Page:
We are seeing a business phenomenon as a result of our reliance on all kinds of business data resulting in an explosion of information which we are aptly calling Big Data.
It’s like music to the ears of storage vendors but is a reflection of the importance of how information is collected, processed, stored, searched (when you need to find something) and disposed of by businesses.
Protecting corporate data is an emotive subject. Many IT Managers believe their data should be on computers located in their own offices and that they themselves are responsible for looking after it.
Contrast this belief with that of CEO, CFO and CIO, all of whom would much rather their company data was stored in an expensively designed and well run data centre, if it is owned and run by a third party they can trust.
Big data is causing more and more business leaders to review where they keep their data and, increasingly, they are prepared to entrust others to secure it for them, much like a bank looks after your cash.
Accessing this data from the growing number of devices that business people use these days creates interesting challenges. It encourages them to think differently about their data, sometimes becoming less precious about storing and accessing it on their own premises.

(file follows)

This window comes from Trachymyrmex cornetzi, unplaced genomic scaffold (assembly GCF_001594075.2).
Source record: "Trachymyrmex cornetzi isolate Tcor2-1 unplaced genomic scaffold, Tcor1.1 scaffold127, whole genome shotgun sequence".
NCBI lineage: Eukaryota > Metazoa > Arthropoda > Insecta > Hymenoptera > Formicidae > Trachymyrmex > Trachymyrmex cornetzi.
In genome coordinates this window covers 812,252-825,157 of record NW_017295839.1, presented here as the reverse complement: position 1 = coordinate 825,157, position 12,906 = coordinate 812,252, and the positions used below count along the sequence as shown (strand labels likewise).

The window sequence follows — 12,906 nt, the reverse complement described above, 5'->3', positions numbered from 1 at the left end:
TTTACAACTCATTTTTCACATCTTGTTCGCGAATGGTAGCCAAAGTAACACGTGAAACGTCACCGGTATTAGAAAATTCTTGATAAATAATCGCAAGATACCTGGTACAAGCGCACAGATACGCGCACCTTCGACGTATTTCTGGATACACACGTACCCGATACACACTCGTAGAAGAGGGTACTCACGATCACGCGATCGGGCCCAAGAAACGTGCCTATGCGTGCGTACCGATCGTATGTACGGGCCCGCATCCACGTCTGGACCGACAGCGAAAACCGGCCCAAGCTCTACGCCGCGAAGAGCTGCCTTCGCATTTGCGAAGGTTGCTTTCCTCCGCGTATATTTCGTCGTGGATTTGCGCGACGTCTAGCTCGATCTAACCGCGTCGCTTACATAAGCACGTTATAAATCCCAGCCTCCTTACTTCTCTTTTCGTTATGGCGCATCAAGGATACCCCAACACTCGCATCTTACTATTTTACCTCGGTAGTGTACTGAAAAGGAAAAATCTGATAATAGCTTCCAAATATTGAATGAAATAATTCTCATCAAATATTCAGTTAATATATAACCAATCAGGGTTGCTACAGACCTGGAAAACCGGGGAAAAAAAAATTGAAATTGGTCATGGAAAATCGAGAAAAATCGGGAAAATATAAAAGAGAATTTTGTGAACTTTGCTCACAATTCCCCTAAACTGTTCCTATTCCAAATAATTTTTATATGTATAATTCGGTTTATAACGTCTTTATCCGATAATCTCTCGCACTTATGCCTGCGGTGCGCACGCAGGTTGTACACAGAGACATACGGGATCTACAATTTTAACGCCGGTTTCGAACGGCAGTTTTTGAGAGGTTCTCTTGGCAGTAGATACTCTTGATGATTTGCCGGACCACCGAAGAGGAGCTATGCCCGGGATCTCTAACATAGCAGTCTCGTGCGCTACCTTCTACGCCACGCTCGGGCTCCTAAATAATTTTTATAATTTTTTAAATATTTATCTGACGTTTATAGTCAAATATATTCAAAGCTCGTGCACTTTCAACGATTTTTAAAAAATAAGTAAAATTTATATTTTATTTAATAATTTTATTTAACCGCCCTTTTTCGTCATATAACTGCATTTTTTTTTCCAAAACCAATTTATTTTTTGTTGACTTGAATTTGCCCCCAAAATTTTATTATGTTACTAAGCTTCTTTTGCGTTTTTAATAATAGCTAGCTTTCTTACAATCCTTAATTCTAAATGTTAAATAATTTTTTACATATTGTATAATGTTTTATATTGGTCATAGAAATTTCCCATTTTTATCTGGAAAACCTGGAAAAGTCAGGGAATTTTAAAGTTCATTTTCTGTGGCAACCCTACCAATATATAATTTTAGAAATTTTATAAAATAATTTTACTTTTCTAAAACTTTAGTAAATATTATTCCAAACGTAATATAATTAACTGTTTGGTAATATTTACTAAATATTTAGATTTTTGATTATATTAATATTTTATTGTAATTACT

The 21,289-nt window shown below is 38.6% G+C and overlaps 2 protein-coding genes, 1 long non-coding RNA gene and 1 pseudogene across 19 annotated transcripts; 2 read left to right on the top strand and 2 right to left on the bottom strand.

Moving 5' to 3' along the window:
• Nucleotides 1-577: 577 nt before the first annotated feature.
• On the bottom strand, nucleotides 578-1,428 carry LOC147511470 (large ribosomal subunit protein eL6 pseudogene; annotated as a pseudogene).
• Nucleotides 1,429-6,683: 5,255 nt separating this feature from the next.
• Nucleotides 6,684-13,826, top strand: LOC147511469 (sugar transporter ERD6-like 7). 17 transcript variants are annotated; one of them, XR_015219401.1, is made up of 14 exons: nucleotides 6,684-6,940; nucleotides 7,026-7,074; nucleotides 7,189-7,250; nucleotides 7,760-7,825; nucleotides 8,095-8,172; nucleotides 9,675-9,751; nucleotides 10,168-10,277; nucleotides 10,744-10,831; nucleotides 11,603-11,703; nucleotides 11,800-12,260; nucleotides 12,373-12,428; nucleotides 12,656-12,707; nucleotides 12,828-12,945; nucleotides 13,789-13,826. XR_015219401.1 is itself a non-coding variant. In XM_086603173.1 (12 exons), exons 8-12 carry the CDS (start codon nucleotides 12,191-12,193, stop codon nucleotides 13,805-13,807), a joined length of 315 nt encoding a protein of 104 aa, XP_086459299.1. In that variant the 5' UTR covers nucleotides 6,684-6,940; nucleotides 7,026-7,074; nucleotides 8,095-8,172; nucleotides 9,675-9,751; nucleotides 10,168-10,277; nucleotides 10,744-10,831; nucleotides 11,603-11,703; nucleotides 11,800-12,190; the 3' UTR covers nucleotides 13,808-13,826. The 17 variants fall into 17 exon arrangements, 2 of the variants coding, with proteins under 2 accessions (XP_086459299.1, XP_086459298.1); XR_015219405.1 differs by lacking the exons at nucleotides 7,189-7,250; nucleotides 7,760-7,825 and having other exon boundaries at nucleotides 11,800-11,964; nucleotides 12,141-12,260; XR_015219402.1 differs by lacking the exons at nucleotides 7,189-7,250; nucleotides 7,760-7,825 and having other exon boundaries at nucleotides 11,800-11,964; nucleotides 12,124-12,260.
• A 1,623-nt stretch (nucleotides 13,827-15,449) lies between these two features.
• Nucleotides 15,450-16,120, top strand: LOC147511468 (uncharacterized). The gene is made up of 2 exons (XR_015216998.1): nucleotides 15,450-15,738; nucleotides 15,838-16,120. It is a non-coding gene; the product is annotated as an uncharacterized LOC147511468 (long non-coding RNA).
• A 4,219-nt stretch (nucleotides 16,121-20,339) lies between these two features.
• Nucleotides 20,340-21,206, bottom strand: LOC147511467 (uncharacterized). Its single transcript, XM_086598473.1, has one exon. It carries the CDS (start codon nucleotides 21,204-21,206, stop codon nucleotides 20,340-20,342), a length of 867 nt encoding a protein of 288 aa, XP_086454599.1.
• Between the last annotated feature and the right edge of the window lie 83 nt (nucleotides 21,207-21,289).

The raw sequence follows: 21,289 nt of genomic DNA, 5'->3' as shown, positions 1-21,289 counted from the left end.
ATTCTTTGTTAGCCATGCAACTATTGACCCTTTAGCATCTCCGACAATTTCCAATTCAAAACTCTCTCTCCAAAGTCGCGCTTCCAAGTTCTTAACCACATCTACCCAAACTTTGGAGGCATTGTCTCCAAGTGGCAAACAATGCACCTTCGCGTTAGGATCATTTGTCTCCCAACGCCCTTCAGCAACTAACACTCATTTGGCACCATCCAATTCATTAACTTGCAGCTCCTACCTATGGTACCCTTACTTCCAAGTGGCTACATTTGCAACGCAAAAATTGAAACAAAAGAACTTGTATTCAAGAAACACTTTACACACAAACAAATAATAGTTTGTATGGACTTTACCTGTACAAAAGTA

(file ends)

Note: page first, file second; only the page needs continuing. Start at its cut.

It is advised that all UK businesses have security policies in place that govern how employees access and use data, clearly detailing what they can and cannot do with corporate confidential information. But having a professional security expert on premise does not always make commercial sense and indeed many smaller firms may struggle to justify such costs.
Often when security specialists leave a company they become increasingly difficult to replace, as they may take their knowledge and expertise with them which is time-consuming and costly to replace. Finding experts with the breadth of security skills to cover all systems and technologies is a “big ask”.
The best protection comes from having the right policies in place, educating and training staff to understand the threats presented by the internet, and utilising technology to act as a safety net against attacks and human error. Having support systems that duplicate, back-up and restore data when primary systems experience problems is a critical part of a business continuity plan.
The simple truth
Having your data in a multi-million pound facility that is custom-made to hold and protect your data while providing secure access across all users, wherever they may be, has to be the best option. Such service providers have invested in the absolute best physical and digital security measures and systems to make life easy and secure for their customers.
They have some of the most experienced and qualified people in the industry supporting their systems 24/7, covering every aspect of data and communications. It’s difficult for the many medium sized and smaller businesses in the UK to replicate their levels of availability, accessibility, and security. It makes sense to let managed service providers do the hard work and help your organisation to benefit from their significant and ongoing investments.